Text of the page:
What Do I Do.........

Updated on December 06, 2007
K.K. asks from Bedford, TX
7 answers

If I don't like my daughters teacher?

Everyone told me she was the best teacher in our school district. I was so happy we got her for my daughters 2nd grade homeroom. I'm starting to like her less and less. She is very cold with the parents and never lets us in the room to help or otherwise. She is a GT teacher. My daughter has been a GT student since she was in 1st grade. Her teacher decided somehow that all the GT kids get to do extra credit assignments every six weeks but the rest of the class does not. How is that fair. My daughter gets extra credit and the other kids who are struggling don't get an opportunity? This is just one example of wierd things this teacher does. I have talked to her about it but she just says it's her way of doing things. My daughter is miserable but I told her that she has to deal with it because she is going to find a lot of unfriendly people in this world that she'll have to deal with.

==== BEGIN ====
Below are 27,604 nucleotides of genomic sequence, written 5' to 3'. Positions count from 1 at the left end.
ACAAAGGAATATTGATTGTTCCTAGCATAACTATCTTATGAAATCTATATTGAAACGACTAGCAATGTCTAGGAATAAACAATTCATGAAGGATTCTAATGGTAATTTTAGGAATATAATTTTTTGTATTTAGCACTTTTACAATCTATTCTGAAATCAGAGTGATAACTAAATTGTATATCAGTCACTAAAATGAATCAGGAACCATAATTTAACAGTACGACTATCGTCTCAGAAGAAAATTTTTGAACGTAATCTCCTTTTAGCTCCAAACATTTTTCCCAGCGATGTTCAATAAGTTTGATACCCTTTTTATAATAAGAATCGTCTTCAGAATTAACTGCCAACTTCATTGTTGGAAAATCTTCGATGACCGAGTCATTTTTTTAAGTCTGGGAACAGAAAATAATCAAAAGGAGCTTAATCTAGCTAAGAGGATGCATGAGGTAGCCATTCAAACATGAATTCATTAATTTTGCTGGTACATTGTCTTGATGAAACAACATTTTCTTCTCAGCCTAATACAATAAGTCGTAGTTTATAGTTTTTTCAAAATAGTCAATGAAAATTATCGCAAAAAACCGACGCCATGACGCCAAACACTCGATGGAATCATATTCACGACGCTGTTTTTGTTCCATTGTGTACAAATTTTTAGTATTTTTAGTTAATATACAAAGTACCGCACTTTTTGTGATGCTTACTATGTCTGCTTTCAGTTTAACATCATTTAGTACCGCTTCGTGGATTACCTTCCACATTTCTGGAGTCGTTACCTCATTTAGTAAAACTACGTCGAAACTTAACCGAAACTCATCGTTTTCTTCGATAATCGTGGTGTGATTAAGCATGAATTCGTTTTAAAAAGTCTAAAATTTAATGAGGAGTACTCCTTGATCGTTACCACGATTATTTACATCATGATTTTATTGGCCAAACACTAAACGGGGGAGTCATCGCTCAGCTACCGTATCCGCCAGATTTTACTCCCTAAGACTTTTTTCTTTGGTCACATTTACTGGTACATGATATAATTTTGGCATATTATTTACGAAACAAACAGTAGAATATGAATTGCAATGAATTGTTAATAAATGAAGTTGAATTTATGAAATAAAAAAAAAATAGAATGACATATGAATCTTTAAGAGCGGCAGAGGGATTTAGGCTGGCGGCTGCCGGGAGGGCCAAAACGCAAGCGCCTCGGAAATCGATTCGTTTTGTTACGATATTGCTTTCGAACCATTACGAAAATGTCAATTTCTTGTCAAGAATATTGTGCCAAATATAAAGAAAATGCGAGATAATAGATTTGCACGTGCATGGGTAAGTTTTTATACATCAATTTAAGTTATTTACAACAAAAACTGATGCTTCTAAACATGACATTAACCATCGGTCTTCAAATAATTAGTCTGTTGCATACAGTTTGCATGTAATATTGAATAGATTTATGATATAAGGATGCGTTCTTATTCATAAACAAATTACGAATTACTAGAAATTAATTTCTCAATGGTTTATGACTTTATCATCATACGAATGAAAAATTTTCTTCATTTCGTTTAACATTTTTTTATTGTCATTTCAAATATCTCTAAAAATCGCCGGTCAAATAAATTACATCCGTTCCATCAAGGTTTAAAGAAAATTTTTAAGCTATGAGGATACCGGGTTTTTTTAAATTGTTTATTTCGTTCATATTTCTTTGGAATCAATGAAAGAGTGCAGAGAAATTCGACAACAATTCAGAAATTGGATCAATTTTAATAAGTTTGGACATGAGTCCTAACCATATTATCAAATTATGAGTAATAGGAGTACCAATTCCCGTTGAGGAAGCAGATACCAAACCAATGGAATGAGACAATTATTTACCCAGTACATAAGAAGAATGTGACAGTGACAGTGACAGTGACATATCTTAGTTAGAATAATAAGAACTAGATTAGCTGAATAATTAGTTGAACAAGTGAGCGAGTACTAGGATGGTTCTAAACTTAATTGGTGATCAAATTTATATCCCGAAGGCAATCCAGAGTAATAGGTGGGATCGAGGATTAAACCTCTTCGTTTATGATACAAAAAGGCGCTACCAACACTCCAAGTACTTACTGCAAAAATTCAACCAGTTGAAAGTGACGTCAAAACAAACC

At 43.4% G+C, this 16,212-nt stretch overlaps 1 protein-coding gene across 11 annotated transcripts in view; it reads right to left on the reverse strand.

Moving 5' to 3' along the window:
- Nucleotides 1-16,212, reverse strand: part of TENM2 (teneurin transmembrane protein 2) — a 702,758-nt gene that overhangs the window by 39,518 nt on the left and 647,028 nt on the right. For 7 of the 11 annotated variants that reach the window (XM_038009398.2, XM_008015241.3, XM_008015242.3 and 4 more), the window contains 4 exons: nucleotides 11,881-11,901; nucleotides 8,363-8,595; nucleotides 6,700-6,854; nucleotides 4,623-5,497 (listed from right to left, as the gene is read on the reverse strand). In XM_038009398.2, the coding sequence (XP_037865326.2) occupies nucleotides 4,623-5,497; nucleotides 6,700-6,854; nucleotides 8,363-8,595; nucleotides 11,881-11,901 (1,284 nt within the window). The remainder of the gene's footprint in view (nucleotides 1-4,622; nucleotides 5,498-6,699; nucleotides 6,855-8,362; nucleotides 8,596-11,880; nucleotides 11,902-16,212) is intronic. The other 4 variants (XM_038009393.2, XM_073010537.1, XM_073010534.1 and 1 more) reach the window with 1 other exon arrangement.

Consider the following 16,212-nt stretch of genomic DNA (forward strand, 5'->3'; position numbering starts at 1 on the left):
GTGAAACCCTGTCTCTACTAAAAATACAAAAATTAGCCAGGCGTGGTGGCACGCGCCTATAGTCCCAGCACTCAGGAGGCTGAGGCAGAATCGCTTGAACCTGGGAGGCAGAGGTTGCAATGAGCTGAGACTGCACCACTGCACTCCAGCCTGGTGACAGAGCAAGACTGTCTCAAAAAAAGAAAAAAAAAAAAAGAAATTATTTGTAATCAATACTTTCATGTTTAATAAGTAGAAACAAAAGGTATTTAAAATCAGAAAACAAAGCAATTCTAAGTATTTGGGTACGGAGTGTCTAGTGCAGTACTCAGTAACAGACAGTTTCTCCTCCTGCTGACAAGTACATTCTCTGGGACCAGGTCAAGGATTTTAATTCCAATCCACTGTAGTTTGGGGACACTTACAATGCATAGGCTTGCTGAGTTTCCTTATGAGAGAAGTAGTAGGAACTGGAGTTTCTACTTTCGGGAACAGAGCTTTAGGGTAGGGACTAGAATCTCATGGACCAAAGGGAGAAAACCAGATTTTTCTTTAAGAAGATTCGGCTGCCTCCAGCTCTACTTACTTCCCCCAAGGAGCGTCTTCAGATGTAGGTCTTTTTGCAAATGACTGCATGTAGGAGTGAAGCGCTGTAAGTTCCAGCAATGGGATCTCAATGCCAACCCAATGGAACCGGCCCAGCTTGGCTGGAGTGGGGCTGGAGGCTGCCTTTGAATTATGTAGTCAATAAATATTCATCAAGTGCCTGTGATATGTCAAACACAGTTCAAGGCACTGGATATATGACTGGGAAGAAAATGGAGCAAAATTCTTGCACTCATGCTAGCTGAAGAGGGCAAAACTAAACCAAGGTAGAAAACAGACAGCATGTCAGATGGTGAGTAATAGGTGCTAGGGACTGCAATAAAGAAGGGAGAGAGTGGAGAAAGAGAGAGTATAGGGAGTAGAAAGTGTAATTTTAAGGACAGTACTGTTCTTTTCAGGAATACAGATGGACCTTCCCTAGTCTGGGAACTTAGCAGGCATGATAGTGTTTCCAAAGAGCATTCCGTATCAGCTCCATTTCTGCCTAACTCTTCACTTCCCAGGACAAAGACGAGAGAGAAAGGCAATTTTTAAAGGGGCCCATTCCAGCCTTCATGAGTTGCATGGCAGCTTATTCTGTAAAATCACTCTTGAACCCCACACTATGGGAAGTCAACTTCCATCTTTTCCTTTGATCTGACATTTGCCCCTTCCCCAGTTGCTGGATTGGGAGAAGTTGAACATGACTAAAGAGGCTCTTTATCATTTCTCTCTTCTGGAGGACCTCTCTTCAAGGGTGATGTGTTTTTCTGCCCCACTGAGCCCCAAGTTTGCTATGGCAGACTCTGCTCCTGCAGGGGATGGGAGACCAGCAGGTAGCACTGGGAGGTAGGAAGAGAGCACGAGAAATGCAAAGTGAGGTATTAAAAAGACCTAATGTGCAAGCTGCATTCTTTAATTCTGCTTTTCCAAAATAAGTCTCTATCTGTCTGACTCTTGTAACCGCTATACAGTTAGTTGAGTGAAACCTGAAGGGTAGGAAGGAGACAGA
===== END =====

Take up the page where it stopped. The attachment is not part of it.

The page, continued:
Should I just deal with it or should I keep trying to talk with her?


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answers from Dallas on

I agree, spend more time in the classroom. She can't say "no" to you, at least on a consistant basis. You have a right to visit your daughter's class.
As for the extra credit--It's actually quite common with combined (or not) classes, the GT kids receive extra credit or enrichment activities for credit. Both of my older boys have been in GT classes since first grade, and have had their share of extra credit, when the other kids did not.